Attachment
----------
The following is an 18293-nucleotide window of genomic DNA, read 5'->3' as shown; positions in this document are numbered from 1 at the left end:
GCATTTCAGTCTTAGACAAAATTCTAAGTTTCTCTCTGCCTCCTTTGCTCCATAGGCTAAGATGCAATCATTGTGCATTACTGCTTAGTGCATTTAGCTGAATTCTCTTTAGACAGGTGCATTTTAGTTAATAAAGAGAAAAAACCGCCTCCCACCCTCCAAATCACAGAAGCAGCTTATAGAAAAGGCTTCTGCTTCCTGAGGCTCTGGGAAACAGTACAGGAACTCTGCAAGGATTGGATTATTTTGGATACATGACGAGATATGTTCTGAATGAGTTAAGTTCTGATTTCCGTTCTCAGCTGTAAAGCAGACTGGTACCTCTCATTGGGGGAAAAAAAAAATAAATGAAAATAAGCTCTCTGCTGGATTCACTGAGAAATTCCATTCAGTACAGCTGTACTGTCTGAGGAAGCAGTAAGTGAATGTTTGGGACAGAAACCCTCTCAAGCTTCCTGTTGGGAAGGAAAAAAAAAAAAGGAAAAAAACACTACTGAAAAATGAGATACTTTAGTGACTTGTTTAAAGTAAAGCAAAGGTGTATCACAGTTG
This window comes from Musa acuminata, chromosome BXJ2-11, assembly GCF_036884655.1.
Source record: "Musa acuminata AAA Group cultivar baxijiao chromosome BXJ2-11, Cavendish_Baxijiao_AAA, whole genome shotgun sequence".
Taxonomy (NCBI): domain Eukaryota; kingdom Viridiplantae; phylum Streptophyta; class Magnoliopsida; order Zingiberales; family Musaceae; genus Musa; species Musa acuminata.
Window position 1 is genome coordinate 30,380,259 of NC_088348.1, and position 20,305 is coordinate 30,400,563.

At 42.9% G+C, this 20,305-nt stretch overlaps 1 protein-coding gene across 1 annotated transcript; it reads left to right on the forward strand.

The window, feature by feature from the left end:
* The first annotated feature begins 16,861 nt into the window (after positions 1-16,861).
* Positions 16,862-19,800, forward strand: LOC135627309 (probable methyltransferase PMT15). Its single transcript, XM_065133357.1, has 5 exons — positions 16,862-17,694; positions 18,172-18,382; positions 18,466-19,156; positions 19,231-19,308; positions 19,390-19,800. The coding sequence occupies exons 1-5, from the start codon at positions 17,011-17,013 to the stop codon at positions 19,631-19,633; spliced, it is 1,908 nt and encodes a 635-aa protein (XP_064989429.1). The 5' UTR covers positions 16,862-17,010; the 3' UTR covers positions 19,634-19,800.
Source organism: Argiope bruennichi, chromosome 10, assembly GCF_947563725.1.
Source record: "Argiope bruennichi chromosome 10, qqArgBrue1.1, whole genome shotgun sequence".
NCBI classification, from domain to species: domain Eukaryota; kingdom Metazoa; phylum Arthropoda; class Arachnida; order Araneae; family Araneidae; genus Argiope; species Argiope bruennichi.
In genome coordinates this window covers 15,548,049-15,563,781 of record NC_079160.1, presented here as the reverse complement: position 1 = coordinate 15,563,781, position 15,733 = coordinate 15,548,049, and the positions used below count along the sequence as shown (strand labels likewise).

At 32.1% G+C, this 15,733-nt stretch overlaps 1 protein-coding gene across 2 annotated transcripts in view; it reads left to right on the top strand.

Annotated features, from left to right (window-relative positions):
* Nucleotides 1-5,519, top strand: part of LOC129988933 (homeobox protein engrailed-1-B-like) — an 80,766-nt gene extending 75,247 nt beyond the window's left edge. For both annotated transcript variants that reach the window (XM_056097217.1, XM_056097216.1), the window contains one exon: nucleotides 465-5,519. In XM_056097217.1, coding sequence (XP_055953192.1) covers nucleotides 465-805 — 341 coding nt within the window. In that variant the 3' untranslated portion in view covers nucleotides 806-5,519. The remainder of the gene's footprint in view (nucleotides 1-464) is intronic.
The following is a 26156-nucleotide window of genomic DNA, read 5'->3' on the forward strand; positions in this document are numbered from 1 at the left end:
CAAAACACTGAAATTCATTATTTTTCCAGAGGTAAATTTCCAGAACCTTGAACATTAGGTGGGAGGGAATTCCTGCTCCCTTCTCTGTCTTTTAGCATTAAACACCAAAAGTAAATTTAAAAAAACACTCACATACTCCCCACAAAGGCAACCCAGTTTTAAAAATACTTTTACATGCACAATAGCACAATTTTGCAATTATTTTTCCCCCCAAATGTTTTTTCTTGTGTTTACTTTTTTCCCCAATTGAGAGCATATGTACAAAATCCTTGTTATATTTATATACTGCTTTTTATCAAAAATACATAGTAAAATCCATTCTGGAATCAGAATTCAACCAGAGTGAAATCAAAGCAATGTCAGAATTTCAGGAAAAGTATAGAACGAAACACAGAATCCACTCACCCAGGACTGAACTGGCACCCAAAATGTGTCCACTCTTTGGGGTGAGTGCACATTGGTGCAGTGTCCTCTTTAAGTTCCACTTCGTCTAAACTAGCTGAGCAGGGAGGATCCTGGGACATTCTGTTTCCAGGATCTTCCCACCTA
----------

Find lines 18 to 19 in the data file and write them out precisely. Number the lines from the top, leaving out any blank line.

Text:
The following is a 26156-nucleotide window of genomic DNA, read 5'->3' on the forward strand; positions in this document are numbered from 1 at the left end:
CAAAACACTGAAATTCATTATTTTTCCAGAGGTAAATTTCCAGAACCTTGAACATTAGGTGGGAGGGAATTCCTGCTCCCTTCTCTGTCTTTTAGCATTAAACACCAAAAGTAAATTTAAAAAAACACTCACATACTCCCCACAAAGGCAACCCAGTTTTAAAAATACTTTTACATGCACAATAGCACAATTTTGCAATTATTTTTCCCCCCAAATGTTTTTTCTTGTGTTTACTTTTTTCCCCAATTGAGAGCATATGTACAAAATCCTTGTTATATTTATATACTGCTTTTTATCAAAAATACATAGTAAAATCCATTCTGGAATCAGAATTCAACCAGAGTGAAATCAAAGCAATGTCAGAATTTCAGGAAAAGTATAGAACGAAACACAGAATCCACTCACCCAGGACTGAACTGGCACCCAAAATGTGTCCACTCTTTGGGGTGAGTGCACATTGGTGCAGTGTCCTCTTTAAGTTCCACTTCGTCTAAACTAGCTGAGCAGGGAGGATCCTGGGACATTCTGTTTCCAGGATCTTCCCACCTA